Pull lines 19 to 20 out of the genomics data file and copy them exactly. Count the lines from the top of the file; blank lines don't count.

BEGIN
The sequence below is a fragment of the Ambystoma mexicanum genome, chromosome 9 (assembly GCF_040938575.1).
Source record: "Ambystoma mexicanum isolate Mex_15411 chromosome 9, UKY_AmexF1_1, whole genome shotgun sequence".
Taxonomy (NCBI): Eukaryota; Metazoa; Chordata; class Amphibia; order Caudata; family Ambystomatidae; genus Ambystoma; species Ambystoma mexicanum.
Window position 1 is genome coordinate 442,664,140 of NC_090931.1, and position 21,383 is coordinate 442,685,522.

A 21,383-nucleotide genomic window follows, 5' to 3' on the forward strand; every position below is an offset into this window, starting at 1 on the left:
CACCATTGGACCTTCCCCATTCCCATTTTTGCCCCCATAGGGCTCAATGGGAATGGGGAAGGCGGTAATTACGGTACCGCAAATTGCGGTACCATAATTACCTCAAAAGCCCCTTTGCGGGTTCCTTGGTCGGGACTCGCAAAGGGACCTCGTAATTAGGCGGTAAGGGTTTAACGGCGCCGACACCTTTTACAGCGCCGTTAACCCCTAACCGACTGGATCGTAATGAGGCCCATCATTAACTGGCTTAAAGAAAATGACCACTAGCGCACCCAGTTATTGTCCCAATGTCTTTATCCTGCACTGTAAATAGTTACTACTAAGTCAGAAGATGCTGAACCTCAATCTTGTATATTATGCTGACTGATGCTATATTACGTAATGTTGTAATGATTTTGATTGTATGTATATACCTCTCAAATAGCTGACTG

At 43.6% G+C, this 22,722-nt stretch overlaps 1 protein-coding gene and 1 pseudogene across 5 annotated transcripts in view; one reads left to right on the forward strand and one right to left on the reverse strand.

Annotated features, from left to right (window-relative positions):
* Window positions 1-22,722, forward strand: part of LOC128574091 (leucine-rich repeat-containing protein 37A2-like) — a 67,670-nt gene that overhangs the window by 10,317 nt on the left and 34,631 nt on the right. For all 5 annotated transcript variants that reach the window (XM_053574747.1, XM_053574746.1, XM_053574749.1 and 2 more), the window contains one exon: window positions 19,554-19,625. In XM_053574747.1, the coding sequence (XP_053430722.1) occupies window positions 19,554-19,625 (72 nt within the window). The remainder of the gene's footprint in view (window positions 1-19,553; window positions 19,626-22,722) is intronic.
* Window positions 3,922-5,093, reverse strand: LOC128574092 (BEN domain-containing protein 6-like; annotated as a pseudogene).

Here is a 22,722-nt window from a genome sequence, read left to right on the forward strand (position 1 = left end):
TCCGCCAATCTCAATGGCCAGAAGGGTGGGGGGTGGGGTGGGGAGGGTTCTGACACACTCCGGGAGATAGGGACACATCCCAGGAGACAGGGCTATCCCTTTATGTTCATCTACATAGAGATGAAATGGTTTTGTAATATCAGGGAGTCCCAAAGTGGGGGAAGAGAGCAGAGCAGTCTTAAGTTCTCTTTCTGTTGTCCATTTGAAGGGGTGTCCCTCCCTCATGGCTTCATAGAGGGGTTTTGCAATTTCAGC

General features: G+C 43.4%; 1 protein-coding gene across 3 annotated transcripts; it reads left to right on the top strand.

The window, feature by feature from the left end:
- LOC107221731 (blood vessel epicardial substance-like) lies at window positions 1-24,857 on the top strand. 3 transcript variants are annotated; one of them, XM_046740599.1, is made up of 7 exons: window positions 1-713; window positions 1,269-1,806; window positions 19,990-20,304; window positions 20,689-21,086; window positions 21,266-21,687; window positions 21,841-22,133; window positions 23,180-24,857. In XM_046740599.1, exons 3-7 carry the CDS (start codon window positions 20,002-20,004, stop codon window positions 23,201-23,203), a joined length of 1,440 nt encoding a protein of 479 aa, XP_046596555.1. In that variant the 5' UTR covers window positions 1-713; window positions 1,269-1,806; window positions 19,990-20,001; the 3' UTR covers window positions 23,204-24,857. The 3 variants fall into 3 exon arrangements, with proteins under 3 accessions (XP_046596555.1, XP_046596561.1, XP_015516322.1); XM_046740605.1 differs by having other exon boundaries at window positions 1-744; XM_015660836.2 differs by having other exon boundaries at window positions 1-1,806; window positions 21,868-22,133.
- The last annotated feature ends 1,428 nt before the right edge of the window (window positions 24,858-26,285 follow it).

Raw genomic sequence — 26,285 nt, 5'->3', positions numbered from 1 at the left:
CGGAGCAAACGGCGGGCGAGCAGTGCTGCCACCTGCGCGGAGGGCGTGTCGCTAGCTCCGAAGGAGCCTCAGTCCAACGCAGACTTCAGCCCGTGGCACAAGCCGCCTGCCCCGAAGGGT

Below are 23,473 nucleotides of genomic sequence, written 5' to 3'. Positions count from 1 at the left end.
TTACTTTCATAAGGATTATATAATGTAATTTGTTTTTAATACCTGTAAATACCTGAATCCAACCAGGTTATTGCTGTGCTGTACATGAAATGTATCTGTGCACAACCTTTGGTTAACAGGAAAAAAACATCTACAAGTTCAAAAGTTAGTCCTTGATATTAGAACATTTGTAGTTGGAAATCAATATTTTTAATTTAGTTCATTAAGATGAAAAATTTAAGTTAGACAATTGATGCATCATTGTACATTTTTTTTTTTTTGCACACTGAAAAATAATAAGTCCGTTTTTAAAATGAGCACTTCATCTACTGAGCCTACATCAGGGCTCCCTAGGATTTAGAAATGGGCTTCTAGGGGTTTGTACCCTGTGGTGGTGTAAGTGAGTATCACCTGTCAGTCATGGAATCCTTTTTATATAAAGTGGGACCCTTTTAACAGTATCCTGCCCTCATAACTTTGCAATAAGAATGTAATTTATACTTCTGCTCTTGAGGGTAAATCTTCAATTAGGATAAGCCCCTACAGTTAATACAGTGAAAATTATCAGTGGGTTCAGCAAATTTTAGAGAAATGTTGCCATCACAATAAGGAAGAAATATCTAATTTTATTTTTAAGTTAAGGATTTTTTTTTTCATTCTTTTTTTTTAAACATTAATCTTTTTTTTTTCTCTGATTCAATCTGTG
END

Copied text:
Below are 23,473 nucleotides of genomic sequence, written 5' to 3'. Positions count from 1 at the left end.
TTACTTTCATAAGGATTATATAATGTAATTTGTTTTTAATACCTGTAAATACCTGAATCCAACCAGGTTATTGCTGTGCTGTACATGAAATGTATCTGTGCACAACCTTTGGTTAACAGGAAAAAAACATCTACAAGTTCAAAAGTTAGTCCTTGATATTAGAACATTTGTAGTTGGAAATCAATATTTTTAATTTAGTTCATTAAGATGAAAAATTTAAGTTAGACAATTGATGCATCATTGTACATTTTTTTTTTTTTGCACACTGAAAAATAATAAGTCCGTTTTTAAAATGAGCACTTCATCTACTGAGCCTACATCAGGGCTCCCTAGGATTTAGAAATGGGCTTCTAGGGGTTTGTACCCTGTGGTGGTGTAAGTGAGTATCACCTGTCAGTCATGGAATCCTTTTTATATAAAGTGGGACCCTTTTAACAGTATCCTGCCCTCATAACTTTGCAATAAGAATGTAATTTATACTTCTGCTCTTGAGGGTAAATCTTCAATTAGGATAAGCCCCTACAGTTAATACAGTGAAAATTATCAGTGGGTTCAGCAAATTTTAGAGAAATGTTGCCATCACAATAAGGAAGAAATATCTAATTTTATTTTTAAGTTAAGGATTTTTTTTTTCATTCTTTTTTTTTAAACATTAATCTTTTTTTTTTCTCTGATTCAATCTGTG